FCC votes to bar use of its funds to purchase Huawei, ZTE equipment
The Federal Communications Commission (FCC) on Friday voted unanimously to bar U.S. telecommunications companies from using FCC funds to purchase equipment from companies posing national security threats, including Chinese telecom groups Huawei and ZTE.
The proposals approved by the agency bar companies from using money from the FCC’s $8.5 billion Universal Service Fund (USF) to purchase technology from companies that pose a threat, and formally designated Huawei and ZTE as threats.
The proposals also suggest that U.S. companies that receive funding from the USF be required to rip out and replace all equipment from these companies, and seeks comment from the public on how to pay for this process.
FCC Chairman Ajit Pai, who put forward the proposals in October, said that the FCC was taking these actions “based on evidence in the record, as well as long-standing concerns from the executive and legislative branches, about the national security threats posed by certain foreign communications equipment manufacturers, most particularly Huawei and ZTE.”
“Given the threats posed by both Huawei and ZTE to America’s security, and our 5G future, this FCC will not sit idly by and hope for the best,” Pai said.
While the vote was unanimous, FCC Commissioner Jessica Rosenworcel, who was appointed by former President Obama, noted that the commission “has more work to do when it comes to network security,” and pushed for the creation of a “national strategy” to manage threats to the grid.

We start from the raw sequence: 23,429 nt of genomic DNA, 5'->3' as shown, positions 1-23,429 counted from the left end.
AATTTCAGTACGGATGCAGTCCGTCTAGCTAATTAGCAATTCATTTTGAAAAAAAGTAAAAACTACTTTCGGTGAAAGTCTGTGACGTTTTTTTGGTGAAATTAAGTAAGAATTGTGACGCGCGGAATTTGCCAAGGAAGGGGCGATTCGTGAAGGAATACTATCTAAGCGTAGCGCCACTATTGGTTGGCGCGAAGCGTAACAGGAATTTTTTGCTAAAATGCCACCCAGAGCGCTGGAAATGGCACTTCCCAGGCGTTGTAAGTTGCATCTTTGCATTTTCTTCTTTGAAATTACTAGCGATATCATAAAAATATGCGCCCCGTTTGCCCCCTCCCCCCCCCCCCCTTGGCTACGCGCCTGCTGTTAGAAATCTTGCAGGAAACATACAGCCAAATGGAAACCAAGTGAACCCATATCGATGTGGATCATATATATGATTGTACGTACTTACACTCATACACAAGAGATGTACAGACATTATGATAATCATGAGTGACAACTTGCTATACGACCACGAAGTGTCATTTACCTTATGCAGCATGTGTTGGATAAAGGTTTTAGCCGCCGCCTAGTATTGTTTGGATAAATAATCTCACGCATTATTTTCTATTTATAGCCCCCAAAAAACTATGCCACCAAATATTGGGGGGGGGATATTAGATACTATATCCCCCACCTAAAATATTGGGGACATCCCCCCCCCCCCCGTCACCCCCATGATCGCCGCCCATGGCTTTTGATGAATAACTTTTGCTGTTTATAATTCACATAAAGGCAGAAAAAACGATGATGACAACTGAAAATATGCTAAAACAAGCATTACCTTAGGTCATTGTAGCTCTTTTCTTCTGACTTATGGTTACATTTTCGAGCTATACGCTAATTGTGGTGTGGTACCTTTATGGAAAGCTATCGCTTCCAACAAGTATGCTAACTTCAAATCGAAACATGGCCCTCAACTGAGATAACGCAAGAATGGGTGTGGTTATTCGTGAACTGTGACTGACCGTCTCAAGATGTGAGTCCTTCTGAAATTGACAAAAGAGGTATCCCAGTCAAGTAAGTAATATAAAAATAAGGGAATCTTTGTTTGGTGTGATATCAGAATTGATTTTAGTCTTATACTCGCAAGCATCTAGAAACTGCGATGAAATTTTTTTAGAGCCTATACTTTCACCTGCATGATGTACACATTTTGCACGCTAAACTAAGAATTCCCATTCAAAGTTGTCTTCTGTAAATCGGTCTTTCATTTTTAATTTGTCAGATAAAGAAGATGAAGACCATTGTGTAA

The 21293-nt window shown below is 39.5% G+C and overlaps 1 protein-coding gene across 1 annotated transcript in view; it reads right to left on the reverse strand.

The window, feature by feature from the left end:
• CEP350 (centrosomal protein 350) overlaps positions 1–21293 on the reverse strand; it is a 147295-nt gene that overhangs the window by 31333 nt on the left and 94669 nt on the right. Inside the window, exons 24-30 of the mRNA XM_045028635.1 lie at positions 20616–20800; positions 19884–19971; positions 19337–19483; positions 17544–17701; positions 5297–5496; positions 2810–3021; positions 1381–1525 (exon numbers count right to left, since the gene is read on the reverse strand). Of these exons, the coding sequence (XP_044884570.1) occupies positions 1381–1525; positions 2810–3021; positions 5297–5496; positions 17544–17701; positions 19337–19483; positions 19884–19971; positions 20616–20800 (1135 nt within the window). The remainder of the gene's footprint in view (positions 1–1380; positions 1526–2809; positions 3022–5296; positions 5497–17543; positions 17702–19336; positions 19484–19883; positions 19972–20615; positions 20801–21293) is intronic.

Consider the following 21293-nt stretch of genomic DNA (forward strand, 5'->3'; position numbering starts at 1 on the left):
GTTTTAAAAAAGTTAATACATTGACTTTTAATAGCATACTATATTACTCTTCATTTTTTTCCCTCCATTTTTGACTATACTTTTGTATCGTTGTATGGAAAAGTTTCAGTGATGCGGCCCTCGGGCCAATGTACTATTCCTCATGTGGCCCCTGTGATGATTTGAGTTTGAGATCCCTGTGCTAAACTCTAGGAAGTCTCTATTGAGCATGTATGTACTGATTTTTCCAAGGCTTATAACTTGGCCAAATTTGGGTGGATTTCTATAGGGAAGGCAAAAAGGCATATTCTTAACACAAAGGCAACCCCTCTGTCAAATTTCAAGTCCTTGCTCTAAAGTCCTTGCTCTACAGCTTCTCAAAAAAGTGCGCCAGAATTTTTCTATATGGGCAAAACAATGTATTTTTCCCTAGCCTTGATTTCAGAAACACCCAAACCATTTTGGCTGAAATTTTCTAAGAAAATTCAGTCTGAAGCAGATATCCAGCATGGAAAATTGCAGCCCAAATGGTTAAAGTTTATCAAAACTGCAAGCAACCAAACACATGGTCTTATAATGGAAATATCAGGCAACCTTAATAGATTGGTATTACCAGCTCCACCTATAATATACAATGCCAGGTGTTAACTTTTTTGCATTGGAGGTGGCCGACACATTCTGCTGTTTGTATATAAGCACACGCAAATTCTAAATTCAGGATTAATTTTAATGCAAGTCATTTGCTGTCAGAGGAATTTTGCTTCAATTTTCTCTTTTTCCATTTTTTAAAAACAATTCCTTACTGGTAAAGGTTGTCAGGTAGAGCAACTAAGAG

Rosenworcel also criticized the possibility that Huawei and ZTE could be used as part of ongoing trade negotiations between the U.S. and China, saying that if the U.S. backs down on taking action against Huawei and ZTE, “it will have serious consequences for our credibility.”
Huawei pushed back strongly against the FCC’s decision on Friday, with the company writing in a statement that its designation as a national security threat was “based on selective information, innuendo, and mistaken assumptions,” and added that it believes the order is “unlawful” as the FCC “provides no evidence that Huawei poses a security risk.”
The company underlined the negative effects the decision could have on rural carriers, which rely on Huawei equipment.
“Many carriers rely on Huawei for its high-quality, market-leading, and cost-effective equipment and services,” the company said. “Without access to those solutions, these carriers will lose their ability to provide reliable and high-speed telecommunications and internet services. Rural schools, hospitals, and libraries will feel the effects.”
Concerns around both Huawei and ZTE stem from the 2017 Chinese intelligence law, which requires any Chinese-based company to “support, assist and cooperate with the state intelligence work.”
The FCC’s decision comes after a week during which the federal government has zeroed in on Huawei.
On Monday, the Commerce Department issued a 90-day extension of the temporary license that allows U.S. companies to do business with Huawei. The license was originally issued in May after the agency added Huawei to its “entity list,” with U.S. companies banned from doing business with groups on this list.